POSTED: November 8th 2017
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NEIL WILSON: What chance the IOC will put the skids under Russia's Olympics?

IOC President Dr Thomas Bach at the ANOC General Assembly in Prague © Getty Images
IOC President Dr Thomas Bach at the ANOC General Assembly in Prague © Getty Images

THE NEIL WILSON COLUMN / An exclusive, authoritative series from Sports Features Communications

(SFC) Thomas Bach must know how President Trump feels. Or, for that matter, Britain's beleaguered Prime Minister Theresa May.

All are in the same boat and right now it is rocking wildly in troubled waters. 

Bach poured oil on those waters this month when he stressed to a gathering of National Olympic Committees in Prague that a $12 billion TV contract through to 2032 and the awarding of summer Games for 2024 and 2028 gave the Olympic Movement unprecedented stability. 

But in truth it is the stability of a boat on the crest of a wave for the split second before it plunges in raging seas. 

In the week Bach was speaking one of his IOC members, former Olympic sprinter Frankie Fredericks, was being arraigned for a judge in Paris on corruption charges. A few days later another, Alex Gilady, was accused by two fellow Israelis of sexual harassment.

And let us not forget that three other IOC members of recent vintage - Pat Hickey, Lamine Diack and Carlos Nuzman - all await trial on charges for corruption related to Olympic matters. 

If that is not enough to trouble Bach's world, far more immediate is the decision that the IOC must make on December 5 on whether to punish Russia for its state-supported doping programme around the previous Games in Sochi.

Banning the country entirely from the Winter Games in PyeongChang is thought highly unlikely. The IOC has always shied from collective punishment, as it did most recently at the Rio Games.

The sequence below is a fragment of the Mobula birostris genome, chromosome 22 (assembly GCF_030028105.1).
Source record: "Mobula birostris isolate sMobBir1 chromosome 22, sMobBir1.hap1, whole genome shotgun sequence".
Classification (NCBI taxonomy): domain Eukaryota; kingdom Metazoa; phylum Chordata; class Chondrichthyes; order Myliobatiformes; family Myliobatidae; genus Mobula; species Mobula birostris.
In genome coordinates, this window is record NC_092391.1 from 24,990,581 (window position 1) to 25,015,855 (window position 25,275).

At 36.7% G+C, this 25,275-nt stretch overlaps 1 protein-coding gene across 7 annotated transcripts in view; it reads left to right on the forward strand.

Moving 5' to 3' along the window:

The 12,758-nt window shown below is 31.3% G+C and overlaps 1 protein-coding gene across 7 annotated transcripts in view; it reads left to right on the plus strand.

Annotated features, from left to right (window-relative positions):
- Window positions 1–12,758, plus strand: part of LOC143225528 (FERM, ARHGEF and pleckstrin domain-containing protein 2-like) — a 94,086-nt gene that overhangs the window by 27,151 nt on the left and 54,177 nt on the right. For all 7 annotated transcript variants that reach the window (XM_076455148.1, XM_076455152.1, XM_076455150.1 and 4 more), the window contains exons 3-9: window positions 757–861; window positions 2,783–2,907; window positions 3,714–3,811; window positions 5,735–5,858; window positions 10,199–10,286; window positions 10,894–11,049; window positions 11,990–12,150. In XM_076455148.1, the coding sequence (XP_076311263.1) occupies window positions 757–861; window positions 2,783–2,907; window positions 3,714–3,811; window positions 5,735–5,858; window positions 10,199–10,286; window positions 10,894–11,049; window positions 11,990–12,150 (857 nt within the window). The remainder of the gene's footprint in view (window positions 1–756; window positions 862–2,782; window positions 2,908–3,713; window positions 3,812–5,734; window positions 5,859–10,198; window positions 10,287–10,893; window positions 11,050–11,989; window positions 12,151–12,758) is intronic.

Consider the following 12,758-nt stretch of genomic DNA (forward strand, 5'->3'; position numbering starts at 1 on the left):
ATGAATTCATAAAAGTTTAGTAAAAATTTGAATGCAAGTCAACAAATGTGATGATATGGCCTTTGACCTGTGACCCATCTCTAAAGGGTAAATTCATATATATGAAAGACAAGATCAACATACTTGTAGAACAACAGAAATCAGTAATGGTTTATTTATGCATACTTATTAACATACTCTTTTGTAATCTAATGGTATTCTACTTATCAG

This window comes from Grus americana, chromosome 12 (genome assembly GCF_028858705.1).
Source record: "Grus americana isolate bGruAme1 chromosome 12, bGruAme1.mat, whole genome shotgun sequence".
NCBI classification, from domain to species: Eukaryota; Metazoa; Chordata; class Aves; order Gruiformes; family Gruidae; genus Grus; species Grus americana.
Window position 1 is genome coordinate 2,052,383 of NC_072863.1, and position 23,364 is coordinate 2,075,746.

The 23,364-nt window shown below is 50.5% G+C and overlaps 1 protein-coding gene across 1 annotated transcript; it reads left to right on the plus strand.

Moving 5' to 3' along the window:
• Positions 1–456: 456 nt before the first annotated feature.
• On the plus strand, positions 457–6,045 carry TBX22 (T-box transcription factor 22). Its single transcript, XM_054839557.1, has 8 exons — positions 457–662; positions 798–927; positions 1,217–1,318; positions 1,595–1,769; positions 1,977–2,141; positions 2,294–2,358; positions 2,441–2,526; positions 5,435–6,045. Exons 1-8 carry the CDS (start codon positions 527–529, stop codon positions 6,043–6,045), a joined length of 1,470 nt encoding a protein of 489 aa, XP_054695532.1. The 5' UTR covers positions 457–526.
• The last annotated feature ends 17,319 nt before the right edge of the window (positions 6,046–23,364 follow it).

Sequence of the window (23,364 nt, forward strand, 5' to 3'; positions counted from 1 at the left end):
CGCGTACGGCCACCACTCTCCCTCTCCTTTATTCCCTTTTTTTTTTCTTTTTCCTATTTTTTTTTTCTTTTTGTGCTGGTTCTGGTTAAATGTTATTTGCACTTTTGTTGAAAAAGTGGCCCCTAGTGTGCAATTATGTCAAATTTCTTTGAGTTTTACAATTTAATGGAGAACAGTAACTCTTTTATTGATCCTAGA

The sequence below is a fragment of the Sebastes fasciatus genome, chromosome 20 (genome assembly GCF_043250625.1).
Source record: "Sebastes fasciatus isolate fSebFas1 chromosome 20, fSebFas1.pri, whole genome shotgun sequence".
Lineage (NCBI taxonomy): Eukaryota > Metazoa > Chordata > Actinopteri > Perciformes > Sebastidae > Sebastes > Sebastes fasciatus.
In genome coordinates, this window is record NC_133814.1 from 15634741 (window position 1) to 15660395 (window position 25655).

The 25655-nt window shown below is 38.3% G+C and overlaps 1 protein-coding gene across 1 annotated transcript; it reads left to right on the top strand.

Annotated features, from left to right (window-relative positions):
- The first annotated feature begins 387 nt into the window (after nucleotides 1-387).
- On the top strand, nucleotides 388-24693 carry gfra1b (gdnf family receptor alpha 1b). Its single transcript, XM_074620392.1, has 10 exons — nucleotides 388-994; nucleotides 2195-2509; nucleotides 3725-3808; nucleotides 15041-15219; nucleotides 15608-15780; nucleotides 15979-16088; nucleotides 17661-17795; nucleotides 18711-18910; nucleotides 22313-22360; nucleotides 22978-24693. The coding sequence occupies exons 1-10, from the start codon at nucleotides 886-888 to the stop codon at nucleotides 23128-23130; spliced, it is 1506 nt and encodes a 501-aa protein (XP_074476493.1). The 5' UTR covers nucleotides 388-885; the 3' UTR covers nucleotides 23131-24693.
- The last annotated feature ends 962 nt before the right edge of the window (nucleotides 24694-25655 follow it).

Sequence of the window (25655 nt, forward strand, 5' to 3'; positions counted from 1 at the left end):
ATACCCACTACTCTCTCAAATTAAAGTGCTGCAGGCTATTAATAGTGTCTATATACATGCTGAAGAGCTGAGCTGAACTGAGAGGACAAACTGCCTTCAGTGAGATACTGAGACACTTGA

But could it punish by denying Russia the right to branded uniforms in PyeongChang? Or from flying its flag, or marching in the opening ceremony? Or let it off the hook with a sizeable fine?

All are possible but already the Russians are threatening retaliation, boycott, or at the least a refusal to release hockey players from the Kontinental Hockey League it runs. That would hurt the national rosters of several countries, including favourites Canada. 

Since the NHL has refused the release of its players already in an unrelated wrangle with the IOC, it would leave the Olympic hockey tournament shattered. 

Remember in any case that PyeongChang is not a guaranteed success for the IOC. Ticket sales are poor. Interest domestically is low. And the acting chair of its main sponsor has been jailed for corruption. 

And if PyeongChang is not a success, how will that affect interest in forthcoming editions of the Winter Olympics. There is no queue of interested cities forming yet to host the 2026 Games. 

Bach and his executive board have a tricky balancing act on December 5. Do they look strong by sanctioning Russia heavily or do they take the myopic view by protecting their winter brand? 

The IOC has form. You should bet it will not seek the moral high ground. Russia will be handled with kid gloves.  A slap on the wrist. Why rock the boat? 

 ** NEIL WILSON reported his first Olympic Games in Munich in 1972. He has since covered another nine summer and nine winter Olympics for various newspapers, including The Independent and the Daily Mail with whom he has worked for the last 19 years as Athletics and Olympic correspondent. He was Britain's Sports Journalist of the Year in 1984 and is the author of seven books.

****The views expressed are the author's own and do not necessarily represent the views of Sports Features Communications.


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